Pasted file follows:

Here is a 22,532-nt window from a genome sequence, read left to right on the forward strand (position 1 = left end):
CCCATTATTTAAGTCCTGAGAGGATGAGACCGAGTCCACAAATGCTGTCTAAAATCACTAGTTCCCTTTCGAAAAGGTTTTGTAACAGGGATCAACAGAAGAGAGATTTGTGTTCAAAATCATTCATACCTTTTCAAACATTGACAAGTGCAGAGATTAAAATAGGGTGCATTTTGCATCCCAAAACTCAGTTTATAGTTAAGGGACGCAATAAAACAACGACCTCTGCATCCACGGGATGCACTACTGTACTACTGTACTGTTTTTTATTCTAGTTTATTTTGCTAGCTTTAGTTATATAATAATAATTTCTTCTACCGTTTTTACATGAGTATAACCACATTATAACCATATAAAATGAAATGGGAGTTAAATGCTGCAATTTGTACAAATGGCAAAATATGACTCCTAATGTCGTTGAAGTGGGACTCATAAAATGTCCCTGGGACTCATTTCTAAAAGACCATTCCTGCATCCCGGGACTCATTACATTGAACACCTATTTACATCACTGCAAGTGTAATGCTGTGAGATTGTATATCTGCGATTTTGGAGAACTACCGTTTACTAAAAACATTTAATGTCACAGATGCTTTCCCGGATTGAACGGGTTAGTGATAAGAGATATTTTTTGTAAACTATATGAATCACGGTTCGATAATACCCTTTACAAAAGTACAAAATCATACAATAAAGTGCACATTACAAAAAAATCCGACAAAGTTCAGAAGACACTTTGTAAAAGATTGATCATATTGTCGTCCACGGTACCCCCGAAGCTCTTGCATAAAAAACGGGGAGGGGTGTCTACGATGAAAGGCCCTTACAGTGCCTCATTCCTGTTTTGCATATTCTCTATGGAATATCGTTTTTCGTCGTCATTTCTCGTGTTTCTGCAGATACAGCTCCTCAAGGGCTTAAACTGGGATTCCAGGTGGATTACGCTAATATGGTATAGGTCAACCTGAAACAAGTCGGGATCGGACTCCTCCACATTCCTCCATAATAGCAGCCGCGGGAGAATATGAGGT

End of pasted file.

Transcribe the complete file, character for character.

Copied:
Here is a 22,532-nt window from a genome sequence, read left to right on the forward strand (position 1 = left end):
CCCATTATTTAAGTCCTGAGAGGATGAGACCGAGTCCACAAATGCTGTCTAAAATCACTAGTTCCCTTTCGAAAAGGTTTTGTAACAGGGATCAACAGAAGAGAGATTTGTGTTCAAAATCATTCATACCTTTTCAAACATTGACAAGTGCAGAGATTAAAATAGGGTGCATTTTGCATCCCAAAACTCAGTTTATAGTTAAGGGACGCAATAAAACAACGACCTCTGCATCCACGGGATGCACTACTGTACTACTGTACTGTTTTTTATTCTAGTTTATTTTGCTAGCTTTAGTTATATAATAATAATTTCTTCTACCGTTTTTACATGAGTATAACCACATTATAACCATATAAAATGAAATGGGAGTTAAATGCTGCAATTTGTACAAATGGCAAAATATGACTCCTAATGTCGTTGAAGTGGGACTCATAAAATGTCCCTGGGACTCATTTCTAAAAGACCATTCCTGCATCCCGGGACTCATTACATTGAACACCTATTTACATCACTGCAAGTGTAATGCTGTGAGATTGTATATCTGCGATTTTGGAGAACTACCGTTTACTAAAAACATTTAATGTCACAGATGCTTTCCCGGATTGAACGGGTTAGTGATAAGAGATATTTTTTGTAAACTATATGAATCACGGTTCGATAATACCCTTTACAAAAGTACAAAATCATACAATAAAGTGCACATTACAAAAAAATCCGACAAAGTTCAGAAGACACTTTGTAAAAGATTGATCATATTGTCGTCCACGGTACCCCCGAAGCTCTTGCATAAAAAACGGGGAGGGGTGTCTACGATGAAAGGCCCTTACAGTGCCTCATTCCTGTTTTGCATATTCTCTATGGAATATCGTTTTTCGTCGTCATTTCTCGTGTTTCTGCAGATACAGCTCCTCAAGGGCTTAAACTGGGATTCCAGGTGGATTACGCTAATATGGTATAGGTCAACCTGAAACAAGTCGGGATCGGACTCCTCCACATTCCTCCATAATAGCAGCCGCGGGAGAATATGAGGT